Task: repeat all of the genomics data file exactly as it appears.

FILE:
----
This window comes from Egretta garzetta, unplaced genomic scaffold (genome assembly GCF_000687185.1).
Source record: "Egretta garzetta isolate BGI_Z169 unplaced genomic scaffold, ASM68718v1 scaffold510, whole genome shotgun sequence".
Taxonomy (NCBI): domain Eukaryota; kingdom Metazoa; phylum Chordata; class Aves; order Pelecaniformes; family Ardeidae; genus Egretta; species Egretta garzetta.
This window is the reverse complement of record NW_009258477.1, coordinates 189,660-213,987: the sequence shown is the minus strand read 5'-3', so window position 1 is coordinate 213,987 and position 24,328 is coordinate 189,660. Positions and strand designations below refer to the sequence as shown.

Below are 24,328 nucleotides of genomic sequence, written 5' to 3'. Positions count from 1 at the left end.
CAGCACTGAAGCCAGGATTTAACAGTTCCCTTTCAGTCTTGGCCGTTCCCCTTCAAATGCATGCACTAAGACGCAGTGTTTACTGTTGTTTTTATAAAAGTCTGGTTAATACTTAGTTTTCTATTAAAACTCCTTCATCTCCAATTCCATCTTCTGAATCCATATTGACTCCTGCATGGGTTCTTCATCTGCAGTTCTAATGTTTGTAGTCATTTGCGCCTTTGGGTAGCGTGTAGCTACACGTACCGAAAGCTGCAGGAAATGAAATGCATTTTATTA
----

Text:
This window comes from Egretta garzetta, unplaced genomic scaffold (genome assembly GCF_000687185.1).
Source record: "Egretta garzetta isolate BGI_Z169 unplaced genomic scaffold, ASM68718v1 scaffold510, whole genome shotgun sequence".
Taxonomy (NCBI): domain Eukaryota; kingdom Metazoa; phylum Chordata; class Aves; order Pelecaniformes; family Ardeidae; genus Egretta; species Egretta garzetta.
This window is the reverse complement of record NW_009258477.1, coordinates 189,660-213,987: the sequence shown is the minus strand read 5'-3', so window position 1 is coordinate 213,987 and position 24,328 is coordinate 189,660. Positions and strand designations below refer to the sequence as shown.

Below are 24,328 nucleotides of genomic sequence, written 5' to 3'. Positions count from 1 at the left end.
CAGCACTGAAGCCAGGATTTAACAGTTCCCTTTCAGTCTTGGCCGTTCCCCTTCAAATGCATGCACTAAGACGCAGTGTTTACTGTTGTTTTTATAAAAGTCTGGTTAATACTTAGTTTTCTATTAAAACTCCTTCATCTCCAATTCCATCTTCTGAATCCATATTGACTCCTGCATGGGTTCTTCATCTGCAGTTCTAATGTTTGTAGTCATTTGCGCCTTTGGGTAGCGTGTAGCTACACGTACCGAAAGCTGCAGGAAATGAAATGCATTTTATTA